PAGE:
• The first post-draft move was a home run as well. Removing the two worst rotation players from the roster is a win all in of itself, but doing so without taking back a long-term contract or giving up any draft capital is miraculous. Combine that with the fact that I think Johnson can still play and it’s well, tremendous. When the trade first hit, I wondered how much Johnson had left in the tank. He’s played just 32 and 55 games in the last two seasons, respectively. I dug into his run in Minnesota and came away pretty positive — he closed the season strong, showcasing his well-rounded and versatile game. Hell, he even played a lot of five for the Timberwolves, which you know Rick Carlisle must already be scheming about. Johnson’s toughness and ability to make plays at his size might endear him to the fans right away if he gets rotation minutes. He’s the perfect type of backup for this Mavericks team, one that had to scramble and improvise on the wing whenever Finney-Smith hit the bench. He’s also insurance for Green if he isn’t ready, which could be the case with no summer league and the short training camp the Mavericks face. He just feels like a seamless fit and the type of guy Carlisle will squeeze everything he can out of. These type of “positive-only highlight reels” are fairly deceiving, but I can’t help but get excited about a guy with this skill coming off the bench for Dallas.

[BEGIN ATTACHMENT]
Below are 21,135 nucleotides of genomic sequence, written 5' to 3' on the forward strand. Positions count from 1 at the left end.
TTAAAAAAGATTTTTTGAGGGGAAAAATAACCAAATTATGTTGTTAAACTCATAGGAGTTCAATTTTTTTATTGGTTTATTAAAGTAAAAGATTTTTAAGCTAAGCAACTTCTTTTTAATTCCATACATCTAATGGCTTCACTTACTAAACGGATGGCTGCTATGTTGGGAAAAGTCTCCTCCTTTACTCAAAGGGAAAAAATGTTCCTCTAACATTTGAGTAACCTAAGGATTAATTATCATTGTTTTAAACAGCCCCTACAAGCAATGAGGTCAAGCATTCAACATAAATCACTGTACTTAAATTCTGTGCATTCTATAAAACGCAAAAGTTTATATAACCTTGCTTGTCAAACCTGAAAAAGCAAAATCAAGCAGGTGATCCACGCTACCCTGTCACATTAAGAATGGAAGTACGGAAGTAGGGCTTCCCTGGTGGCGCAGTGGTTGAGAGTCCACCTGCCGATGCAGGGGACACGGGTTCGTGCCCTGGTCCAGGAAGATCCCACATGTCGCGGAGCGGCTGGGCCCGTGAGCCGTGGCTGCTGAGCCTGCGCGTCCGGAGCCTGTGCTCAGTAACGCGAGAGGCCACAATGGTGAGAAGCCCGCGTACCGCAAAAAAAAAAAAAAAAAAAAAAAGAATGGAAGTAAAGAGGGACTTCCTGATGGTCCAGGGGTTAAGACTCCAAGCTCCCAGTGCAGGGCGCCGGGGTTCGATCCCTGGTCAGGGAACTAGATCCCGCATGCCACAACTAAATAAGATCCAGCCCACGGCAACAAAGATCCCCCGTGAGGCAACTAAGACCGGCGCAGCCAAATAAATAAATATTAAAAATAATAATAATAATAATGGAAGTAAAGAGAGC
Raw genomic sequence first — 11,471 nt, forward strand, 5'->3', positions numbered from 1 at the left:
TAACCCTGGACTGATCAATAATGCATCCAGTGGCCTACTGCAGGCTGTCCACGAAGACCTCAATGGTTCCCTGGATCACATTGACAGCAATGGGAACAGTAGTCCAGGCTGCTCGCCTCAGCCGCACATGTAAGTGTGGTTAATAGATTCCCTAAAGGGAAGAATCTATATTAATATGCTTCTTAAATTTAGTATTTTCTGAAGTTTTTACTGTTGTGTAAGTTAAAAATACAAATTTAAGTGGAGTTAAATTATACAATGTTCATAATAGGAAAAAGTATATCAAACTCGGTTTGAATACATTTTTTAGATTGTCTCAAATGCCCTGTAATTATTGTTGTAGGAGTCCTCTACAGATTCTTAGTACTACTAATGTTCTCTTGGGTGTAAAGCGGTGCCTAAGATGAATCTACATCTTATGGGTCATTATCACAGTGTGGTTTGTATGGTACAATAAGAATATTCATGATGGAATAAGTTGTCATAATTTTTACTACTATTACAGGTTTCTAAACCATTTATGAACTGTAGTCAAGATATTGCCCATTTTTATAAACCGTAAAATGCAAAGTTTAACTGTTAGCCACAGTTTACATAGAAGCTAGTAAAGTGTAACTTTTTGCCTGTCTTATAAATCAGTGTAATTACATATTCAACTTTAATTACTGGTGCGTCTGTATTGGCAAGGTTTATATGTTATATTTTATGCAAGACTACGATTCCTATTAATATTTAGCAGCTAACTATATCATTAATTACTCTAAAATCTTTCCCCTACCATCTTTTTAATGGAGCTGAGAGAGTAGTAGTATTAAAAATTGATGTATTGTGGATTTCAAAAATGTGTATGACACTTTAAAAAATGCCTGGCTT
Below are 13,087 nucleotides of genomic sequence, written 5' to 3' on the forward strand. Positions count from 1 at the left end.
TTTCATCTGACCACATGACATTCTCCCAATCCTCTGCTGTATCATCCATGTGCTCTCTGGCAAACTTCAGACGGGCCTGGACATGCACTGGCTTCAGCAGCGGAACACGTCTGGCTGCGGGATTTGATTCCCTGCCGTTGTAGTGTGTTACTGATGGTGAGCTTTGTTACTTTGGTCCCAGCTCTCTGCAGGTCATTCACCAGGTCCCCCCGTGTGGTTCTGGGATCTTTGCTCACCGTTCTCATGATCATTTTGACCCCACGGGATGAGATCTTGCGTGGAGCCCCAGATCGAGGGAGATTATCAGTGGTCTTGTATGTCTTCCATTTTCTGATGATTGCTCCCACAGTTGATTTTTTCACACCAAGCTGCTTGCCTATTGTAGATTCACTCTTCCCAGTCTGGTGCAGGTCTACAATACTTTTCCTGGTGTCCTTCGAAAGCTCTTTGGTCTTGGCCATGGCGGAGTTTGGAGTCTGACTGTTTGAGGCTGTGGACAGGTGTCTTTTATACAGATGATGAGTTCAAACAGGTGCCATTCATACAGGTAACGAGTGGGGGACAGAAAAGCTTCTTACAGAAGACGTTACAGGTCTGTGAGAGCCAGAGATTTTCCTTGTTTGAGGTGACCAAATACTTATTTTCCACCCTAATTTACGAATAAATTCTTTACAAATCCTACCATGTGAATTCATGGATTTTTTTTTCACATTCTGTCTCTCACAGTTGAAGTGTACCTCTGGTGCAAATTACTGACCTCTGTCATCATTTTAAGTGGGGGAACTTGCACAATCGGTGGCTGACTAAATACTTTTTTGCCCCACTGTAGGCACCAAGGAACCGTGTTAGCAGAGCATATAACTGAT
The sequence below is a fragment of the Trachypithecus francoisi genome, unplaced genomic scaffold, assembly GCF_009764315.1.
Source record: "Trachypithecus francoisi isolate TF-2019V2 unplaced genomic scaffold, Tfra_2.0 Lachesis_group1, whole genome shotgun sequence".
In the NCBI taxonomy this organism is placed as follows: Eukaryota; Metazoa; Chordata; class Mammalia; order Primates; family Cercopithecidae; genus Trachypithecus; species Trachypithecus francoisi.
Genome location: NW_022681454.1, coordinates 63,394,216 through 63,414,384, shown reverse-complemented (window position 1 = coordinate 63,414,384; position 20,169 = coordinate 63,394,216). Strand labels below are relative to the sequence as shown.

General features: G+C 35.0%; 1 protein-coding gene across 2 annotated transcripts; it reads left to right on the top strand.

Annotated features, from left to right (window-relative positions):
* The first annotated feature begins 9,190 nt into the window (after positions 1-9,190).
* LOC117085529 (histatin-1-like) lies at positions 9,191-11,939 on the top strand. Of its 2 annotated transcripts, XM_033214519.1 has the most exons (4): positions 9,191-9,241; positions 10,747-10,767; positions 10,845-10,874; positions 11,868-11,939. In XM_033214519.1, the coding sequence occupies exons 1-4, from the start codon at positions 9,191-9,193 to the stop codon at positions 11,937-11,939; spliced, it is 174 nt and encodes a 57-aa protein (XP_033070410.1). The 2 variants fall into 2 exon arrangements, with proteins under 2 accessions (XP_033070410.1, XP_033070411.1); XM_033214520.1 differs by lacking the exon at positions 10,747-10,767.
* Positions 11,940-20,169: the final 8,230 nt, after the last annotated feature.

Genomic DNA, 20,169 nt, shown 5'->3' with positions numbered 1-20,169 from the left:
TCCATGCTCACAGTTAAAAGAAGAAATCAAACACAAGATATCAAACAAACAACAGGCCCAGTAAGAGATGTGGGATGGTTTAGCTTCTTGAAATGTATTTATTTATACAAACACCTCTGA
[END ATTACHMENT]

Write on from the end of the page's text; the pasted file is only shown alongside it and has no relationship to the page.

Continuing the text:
• It’s a good thing the Mavericks pulled all this off, because free agency was another lackluster slog. Here is where everyone yells at me that the Mavericks only had the MLE, so there wasn’t much they could do. That is true, and I agree! I wasn’t expecting much from the Mavericks free agency this offseason, but I was hoping for a new acquisition with the MLE. Instead the Mavericks used it for bringing back two bench players, one in Cauley-Stein who might be out of the rotation by January when Porzingis returns. I am glad the Mavericks ended up spending their money, because that money spent is far more valuable than not, if nothing else for contracts that can be used to grease trades. What really grinds me are the reports about the Mavericks chasing Marc Gasol, who then went to the Lakers once the Lakers opened up their cap space and losing out on Jae Crowder, who went to Phoenix for the same amount of money the Mavericks could afford, although we don’t know how many years the Mavericks dangled. There weren’t a ton of options with the MLE, but here are some additional players aside from Gasol and Crowder that could have fit that slot and helped next season: Derrick Jones Jr., Serge Ibaka, Tristan Thompson, De’Anthony Melton (RFA), JaMychal Green, Aron Baynes, Justin Holiday, Kris Dunn, Garrett Temple, Maurice Harkless, Patrick Patterson, and Harry Giles. At this point, my main qualm with Mavericks free agency is: when does it work? What’s the process? While nobody should have expected anything major, the fact that the Mavericks couldn’t do better than Wes Iwundu/Burke/Cauley-Stein when they had a $9.3 million mid-level exception is weird. The Mavericks just came off a successful season where they had Doncic take the MVP leap and make an All-NBA team at 21-years-old. They have one of the best coaches in the league and a well-respected organization in terms of the basketball side. They have a proven track record of getting the most out of all their players, improving their worth even if that contract doesn’t come from Dallas. When do these advantages start to pay off? Why is it a constant state of “well, next year is the year!” I applaud the Mavericks for creating a good team while still maintaining cap flexibility, but we all know how much cap space is worth at the end of the day. The 2021 class is stocked with talent the Mavericks pine for, but I really hope the plan isn’t to sell them on Luka and a bunch of cap holds, since Richardson, Hardaway and Johnson are all expiring. To sum this up in one question: why does it feel so hard for the Mavericks to get players to take their money? I’m not even sure who to blame for it anymore. Are the Mavericks not realistic to the market value of these players? Are they not selling what these guys want to hear? Do NBA players not really care for playing with Doncic, a foreign-born player most of them have no prior relationship with thanks to no AAU or college? Are the Mavericks inflexible and ridged in terms of who they target and what kind of contracts they offer? Do they really loved to be used as leverage all the time (Danny Green last summer, Marc Gasol on Sunday)? I just wish there was an answer to this, other than me twiddling thumbs and hoping for the best. There are three main avenues to roster-building in the NBA: draft, free agency, trades. The Mavericks have a track record of not being able to produce with one of those in a big way, yet the plan for 2021 appears to be cashing in on cap space. Hopefully they can do that with a trade, because history isn’t kind to free agency, no matter what the expectations are. This is an undisputable fact that I can’t get out of my head: in the two offseasons since the Mavericks drafted Luka Doncic, the two biggest free agency acquisitions in each of those offseasons were Delon Wright in 2019 and Wes Iwundu this offseason. That’s weird. It will continue to be weird to me until the Mavericks finally cash in.